At this point, it's obvious that cyberattacks can have devastating, far-reaching consequences. Look at the fallout from the Sony hack. But it's still a rarity for digital aggression campaigns to cause direct physical damage, which is why a recent cyberattack that screwed with a blast furnace at a German steel mill is so disturbing.
Hackers infiltrated the business network of a steel mill, then they gained enough access to cause havoc with the plant equipment, according to a report from Germany's Federal Office for Information Security acquired by Wired:
"Failures accumulated in individual control components or entire systems," the report notes. As a result, the plant was "unable to shut down a blast furnace in a regulated manner" which resulted in "massive damage to the system."
The report doesn't identify the plant or offer an explanation for why the attack took place. It did reveal that the hackers used a spear-phishing attack, which is to say they disguised a malicious email by making it look like it was sent from someone the recipient trusted. All it took to potentially destroy a plant was one haphazard click from someone not paying attention.
Wired pinpointed this as the second cyberattack to cause confirmed physical damage, the first being Stuxnet, the sophisticated weaponised worm used to attack an Iranian nuclear plant.
The parallels end there, though. Stuxnet was an enormously advanced virus uniquely suited to international cyberwarfare. The attack method wasn't especially sophisticated or rare at the German plant. And there is no evidence whatsoever that this attack has any political motivations. It is a much smaller-scale event, and one that doesn't smack of international cyberwarfare.
That does not make it less of scary situation for those involved. The attackers showed advanced knowledge of industrial control systems, so it's not like any lulzsec-esque cadre of trolls has the skills to remotely screw with factory equipment. This does suggest that some hacker groups could readily shut down all sorts of shit.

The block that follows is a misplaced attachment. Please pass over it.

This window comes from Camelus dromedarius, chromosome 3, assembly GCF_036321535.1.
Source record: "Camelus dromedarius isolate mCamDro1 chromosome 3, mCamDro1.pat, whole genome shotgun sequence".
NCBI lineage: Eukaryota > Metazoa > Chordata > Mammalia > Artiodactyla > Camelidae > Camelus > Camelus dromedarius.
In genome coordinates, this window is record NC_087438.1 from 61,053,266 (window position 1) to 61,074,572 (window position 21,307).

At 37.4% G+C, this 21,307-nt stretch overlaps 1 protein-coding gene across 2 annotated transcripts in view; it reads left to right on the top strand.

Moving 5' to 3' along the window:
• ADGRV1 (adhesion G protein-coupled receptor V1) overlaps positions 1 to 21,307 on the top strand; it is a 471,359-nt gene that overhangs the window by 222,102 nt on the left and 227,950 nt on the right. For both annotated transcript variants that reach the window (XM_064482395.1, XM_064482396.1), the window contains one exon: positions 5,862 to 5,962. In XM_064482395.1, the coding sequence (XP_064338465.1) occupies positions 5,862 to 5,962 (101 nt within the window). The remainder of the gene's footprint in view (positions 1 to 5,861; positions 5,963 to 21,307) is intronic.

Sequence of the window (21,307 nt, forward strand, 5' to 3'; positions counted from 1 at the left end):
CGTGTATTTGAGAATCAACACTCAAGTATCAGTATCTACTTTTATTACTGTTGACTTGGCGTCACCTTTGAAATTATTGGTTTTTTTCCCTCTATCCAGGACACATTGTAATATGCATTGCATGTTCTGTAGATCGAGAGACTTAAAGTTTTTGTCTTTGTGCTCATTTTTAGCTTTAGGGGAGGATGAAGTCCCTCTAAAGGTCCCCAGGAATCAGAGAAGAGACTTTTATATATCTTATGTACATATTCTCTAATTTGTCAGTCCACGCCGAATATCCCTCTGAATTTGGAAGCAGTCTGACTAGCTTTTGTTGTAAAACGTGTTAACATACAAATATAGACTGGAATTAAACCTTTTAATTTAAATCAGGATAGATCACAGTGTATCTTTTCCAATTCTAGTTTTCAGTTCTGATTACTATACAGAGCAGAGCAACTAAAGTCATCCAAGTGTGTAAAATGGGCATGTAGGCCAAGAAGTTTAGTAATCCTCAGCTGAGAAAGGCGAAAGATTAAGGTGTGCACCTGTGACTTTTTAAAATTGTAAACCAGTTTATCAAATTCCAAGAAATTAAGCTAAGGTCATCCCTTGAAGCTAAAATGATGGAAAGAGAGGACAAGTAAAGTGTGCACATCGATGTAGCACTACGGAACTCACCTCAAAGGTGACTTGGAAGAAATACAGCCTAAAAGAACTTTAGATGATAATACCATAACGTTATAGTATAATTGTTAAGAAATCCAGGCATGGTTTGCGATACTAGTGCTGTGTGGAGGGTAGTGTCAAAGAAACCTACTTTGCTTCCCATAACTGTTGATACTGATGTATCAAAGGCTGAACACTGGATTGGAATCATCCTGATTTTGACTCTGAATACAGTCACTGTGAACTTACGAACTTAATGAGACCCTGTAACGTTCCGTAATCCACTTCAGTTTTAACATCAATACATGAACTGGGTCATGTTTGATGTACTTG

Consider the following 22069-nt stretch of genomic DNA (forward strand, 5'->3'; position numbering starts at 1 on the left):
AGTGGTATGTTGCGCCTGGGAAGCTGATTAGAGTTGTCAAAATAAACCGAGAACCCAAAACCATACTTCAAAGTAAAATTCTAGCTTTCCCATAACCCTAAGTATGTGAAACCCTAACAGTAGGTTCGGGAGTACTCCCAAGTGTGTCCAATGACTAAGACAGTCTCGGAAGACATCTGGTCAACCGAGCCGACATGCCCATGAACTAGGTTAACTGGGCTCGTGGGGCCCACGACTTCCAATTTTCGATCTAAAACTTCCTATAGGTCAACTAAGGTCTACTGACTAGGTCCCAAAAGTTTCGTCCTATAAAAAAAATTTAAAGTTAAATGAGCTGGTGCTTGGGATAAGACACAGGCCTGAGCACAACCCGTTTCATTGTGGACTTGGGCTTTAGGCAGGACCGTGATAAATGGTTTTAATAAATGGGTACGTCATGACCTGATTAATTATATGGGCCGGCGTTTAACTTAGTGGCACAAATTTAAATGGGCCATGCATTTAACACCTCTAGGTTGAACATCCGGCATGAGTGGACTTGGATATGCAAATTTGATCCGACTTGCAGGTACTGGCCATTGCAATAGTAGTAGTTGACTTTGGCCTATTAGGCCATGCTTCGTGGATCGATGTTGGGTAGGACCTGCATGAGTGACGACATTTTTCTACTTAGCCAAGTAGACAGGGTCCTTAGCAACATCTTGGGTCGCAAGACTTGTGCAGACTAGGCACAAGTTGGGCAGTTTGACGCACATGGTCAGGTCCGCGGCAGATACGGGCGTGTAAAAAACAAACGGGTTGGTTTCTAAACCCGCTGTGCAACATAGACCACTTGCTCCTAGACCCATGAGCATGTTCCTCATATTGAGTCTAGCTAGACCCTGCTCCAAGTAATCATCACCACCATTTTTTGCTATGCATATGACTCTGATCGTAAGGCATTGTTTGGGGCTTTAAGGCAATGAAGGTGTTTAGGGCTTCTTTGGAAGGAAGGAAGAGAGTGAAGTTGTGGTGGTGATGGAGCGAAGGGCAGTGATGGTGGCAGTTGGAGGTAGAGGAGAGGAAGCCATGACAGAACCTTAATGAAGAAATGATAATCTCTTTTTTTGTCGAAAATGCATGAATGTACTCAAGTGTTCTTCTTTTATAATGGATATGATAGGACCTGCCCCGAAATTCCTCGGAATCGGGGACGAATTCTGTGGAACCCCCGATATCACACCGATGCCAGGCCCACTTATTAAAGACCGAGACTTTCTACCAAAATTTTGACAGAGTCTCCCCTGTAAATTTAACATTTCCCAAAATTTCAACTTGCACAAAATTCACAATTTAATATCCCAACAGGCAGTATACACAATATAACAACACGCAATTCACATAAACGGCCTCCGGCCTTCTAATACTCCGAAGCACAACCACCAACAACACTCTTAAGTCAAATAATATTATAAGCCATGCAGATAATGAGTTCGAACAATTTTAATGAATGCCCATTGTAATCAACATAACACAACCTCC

The great fear that Stuxnet engendered was the terrifying idea that every element of our digital, connected lives can be remotely broken down. Nightmares of hackers hijacking planes from a basement or shutting off power swerve closer to potential realities when incidents like this illustrate how hackers are capable of physical intrusions. And, as Wired notes, amateur iterations of Stuxnet could be far more damaging precisely because they are less sophisticated:
The incident underscores, however, what experts have been warning about in the wake of Stuxnet: although that nation-state digital weapon had been expertly designed to avoid collateral damage, not all intrusions into critical infrastructure are likely to be as careful or as well-designed as Stuxnet, so damage may occur even when the hackers never intend it.
We don't know the motivation of the hackers in this attack. There are a lot of unanswered questions. But, as the report points out, one thing this incident makes unequivocally clear is that companies, governments, and any group vulnerable to attack (which is pretty much every group) need to separate their business networks and their production networks to make it harder for hackers to infiltrate. Whatever most of us think is a sufficient barrier is probably not. [Wired]